Rhetorical Strategies to Alienate People and Harm Your Cause
I haven't taught freshman composition in over a year now. For that, I get to on my knees and praise the gods of academia (Beelzebub and Osama bin Laden, in case you haven't been paying attention to Bill O'Reilly) everyday. Teaching comp is hard, hard work for most people. Part of that is because most of us aren't rhet/comp specialists-- we go to grad school to study poetry writing or Early Modern drama, and we wind up having to learn logical fallacies, Rogerian strategy, and whatever it is Peter Elbow is always writing about.
(Oh, I kid Peter Elbow).
The other thing that makes teaching logical argumentation so difficult is that, sometimes, it seems like we live in a culture where the merits of a conviction are judged based on how loudly they are screamed. In his novel Straight Man, Richard Russo's narrator Hank Devereaux observed about students who write letters to the campus newspaper, "As a group they seem to believe that high moral indignation offsets and indeed outweighs all deficiencies of punctuation, spelling, grammar, logic, and style. In support of this notion, there's only the entire culture."
Like most people, when I taught comp I tried to emphasize the importance of considering audience while constructing an argument. It's easiest to write for a friendly audience, because you know they already agree with you. You can write "Rudy Giuliani is a senseless asshat" if you know that your reader already believes that Giuliani would be a terrible president. But that's not persuasion, is it? You didn't persuade me to vote for a candidate other than Giuliani with that statement-- I planned to do so already. All that statement did was remind me that I'm not alone in hating Giuliani-- a fact that I'm already quite confident on.
Too often, I think a few people on the left are way too quick to congratulate rhetorical acts that do absolutely nothing to persuade-- in fact, some of these acts are downright detrimental to their movements. By now we're all familiar with the 9/11 conspiracy theorists who made jackasses of themselves on Bill Maher last week, but in case you've forgotten, check this out:
Being surly, disruptive, and disrespectful is not going to help anyone's cause-- if anything, this display has only convinced more people that the 9/11 Truth Movement is made up of crazy people and intellectual lightweights. This may not be the case, but if your rhetoical strategy is to simply scream until security escorts you out, you're certainly not going to persuade anyone. In fact, you've made your opponent's position seem much more sensible. Maher lost his temper, but in this exchange he seems entirely justified.
As if being rhetorically spanked by a late-night cable talk show host isn't humiliation enough for this particular group, they repeated this mistake again on Tuesday, this time with former president Bill Clinton:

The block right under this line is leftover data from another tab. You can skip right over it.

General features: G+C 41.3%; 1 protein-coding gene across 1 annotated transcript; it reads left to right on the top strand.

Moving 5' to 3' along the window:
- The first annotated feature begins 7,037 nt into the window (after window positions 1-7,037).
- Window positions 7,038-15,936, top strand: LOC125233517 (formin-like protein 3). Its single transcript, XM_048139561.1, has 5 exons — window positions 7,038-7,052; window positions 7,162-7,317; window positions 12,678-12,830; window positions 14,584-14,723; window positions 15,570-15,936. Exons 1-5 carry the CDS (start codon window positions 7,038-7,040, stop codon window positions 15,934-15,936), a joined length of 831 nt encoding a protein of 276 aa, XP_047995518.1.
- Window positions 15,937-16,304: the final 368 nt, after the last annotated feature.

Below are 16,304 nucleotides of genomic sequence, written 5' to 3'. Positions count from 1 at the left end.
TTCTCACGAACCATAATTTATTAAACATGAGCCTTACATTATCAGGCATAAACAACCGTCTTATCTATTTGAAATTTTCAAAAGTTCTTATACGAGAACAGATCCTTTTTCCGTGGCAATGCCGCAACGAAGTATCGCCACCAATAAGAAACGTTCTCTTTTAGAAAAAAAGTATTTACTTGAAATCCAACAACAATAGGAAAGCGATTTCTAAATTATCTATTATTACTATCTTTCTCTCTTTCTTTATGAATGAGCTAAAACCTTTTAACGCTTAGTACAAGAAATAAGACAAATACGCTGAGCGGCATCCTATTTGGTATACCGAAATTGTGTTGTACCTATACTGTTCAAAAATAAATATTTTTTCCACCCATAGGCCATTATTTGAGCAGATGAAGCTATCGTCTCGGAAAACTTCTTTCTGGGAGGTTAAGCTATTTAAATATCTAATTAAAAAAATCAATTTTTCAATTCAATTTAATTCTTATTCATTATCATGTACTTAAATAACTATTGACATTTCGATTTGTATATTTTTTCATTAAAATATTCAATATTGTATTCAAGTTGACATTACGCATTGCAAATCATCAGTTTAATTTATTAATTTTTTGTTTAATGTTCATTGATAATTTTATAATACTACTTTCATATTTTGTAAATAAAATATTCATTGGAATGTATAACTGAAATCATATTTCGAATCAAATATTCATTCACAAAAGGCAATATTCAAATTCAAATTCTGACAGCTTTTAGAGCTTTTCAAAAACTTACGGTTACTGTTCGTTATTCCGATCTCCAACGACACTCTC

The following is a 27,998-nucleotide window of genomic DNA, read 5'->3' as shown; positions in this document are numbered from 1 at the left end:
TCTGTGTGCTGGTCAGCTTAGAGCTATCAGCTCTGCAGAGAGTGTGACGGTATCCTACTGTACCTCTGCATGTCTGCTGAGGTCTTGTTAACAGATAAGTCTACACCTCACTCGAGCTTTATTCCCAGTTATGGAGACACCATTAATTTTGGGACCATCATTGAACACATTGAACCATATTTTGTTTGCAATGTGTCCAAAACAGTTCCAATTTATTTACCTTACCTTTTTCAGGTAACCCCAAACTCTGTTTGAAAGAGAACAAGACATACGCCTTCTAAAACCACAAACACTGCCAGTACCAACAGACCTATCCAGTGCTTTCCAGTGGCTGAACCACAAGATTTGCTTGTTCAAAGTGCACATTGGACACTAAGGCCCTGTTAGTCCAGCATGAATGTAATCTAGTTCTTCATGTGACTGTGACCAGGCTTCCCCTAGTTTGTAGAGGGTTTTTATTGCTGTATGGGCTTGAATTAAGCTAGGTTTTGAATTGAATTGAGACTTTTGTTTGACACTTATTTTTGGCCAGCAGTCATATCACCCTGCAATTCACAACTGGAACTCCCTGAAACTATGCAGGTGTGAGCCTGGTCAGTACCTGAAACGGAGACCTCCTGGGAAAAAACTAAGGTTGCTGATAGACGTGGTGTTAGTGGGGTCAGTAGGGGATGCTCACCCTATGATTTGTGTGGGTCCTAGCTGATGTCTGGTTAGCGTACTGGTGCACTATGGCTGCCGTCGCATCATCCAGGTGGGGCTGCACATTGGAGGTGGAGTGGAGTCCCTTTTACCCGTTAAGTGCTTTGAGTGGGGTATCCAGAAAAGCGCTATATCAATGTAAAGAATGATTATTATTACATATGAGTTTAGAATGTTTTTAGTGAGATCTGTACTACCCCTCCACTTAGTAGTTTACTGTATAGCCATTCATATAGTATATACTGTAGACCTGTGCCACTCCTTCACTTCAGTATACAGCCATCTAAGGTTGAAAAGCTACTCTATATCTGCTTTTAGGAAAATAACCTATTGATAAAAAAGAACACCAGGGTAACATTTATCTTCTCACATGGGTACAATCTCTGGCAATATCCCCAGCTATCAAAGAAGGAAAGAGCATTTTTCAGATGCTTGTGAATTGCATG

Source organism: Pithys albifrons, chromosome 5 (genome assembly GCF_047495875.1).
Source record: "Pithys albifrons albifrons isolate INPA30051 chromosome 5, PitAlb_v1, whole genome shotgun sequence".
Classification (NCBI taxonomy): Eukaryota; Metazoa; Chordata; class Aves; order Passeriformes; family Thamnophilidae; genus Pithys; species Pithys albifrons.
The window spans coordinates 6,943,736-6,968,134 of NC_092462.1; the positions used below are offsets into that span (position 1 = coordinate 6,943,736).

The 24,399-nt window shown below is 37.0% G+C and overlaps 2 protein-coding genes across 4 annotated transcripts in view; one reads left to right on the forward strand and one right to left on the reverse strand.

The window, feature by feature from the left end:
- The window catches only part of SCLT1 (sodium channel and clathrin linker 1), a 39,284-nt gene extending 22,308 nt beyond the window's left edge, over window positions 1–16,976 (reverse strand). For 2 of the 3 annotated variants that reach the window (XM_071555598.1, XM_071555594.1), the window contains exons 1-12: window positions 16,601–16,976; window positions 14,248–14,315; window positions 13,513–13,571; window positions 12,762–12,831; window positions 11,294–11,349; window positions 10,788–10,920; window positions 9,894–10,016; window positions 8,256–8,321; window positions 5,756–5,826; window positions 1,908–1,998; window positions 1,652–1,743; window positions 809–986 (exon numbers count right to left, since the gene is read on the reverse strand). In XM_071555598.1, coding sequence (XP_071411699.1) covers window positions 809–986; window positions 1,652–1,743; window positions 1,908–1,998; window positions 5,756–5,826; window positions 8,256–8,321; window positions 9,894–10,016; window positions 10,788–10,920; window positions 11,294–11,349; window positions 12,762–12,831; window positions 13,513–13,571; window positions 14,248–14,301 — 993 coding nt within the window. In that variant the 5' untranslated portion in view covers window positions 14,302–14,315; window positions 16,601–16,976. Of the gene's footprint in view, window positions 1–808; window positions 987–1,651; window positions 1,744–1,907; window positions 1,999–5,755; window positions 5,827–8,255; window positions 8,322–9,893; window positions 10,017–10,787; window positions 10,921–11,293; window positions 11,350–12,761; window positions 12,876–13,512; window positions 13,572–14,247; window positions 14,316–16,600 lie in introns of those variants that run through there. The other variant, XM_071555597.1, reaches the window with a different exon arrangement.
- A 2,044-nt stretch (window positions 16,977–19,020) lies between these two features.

And then there was this ineffective bit of protest earlier this week, which made Condoleeza Rice actually look like a sensible person:
My point? None of these protests accomplished a damn thing for any person or cause other than the protesters as individuals. Yeah, they got to see themselves on TV. And I'm sure they feel really good for "speaking truth to power." But did one single person become convinced that 9/11 was an "inside job" because a bunch of people screamed that it was so? Did confronting the secretary of state with halloween vampire blood on one's hands bring back a single soldier, or convince anyone who was previously in favor of the war to take to the streets in protest? Of course not.
Defenders of this type of demonstration invoke civil rights marches and Vietnam protests. They talk about civil disobedience without actually bothering to look up what the term means. They avoid the fact that Martin Luther King, Joan Baez, Henry David Thoreau, and Mohandas Ghandi talked to people, not at them, and made their cases elegantly and persuasively. They did not just shout about injustice-- they actually demonstrated effectively and worked to change minds through discussion and logical argument.
Effective protest is rarely as dramatic as these outbursts, they don't always make for good TV, and the change they affect is awfully slow-going. But it happens, eventually-- taking part in organized public demonstrations, organizing a walk-out at your school, writing letters to our elected officials, publishing our thoughts on our blogs, and-- yes-- teaching logical argumentation to a group of students who have grown up in a culture that rewards arrogant bluster and punishes nuanced reflection (see the Election of 2000 for more details) will change the word for the better. Standing around screaming will simply cause others to dismiss you for the intellectual lightweight you probably are.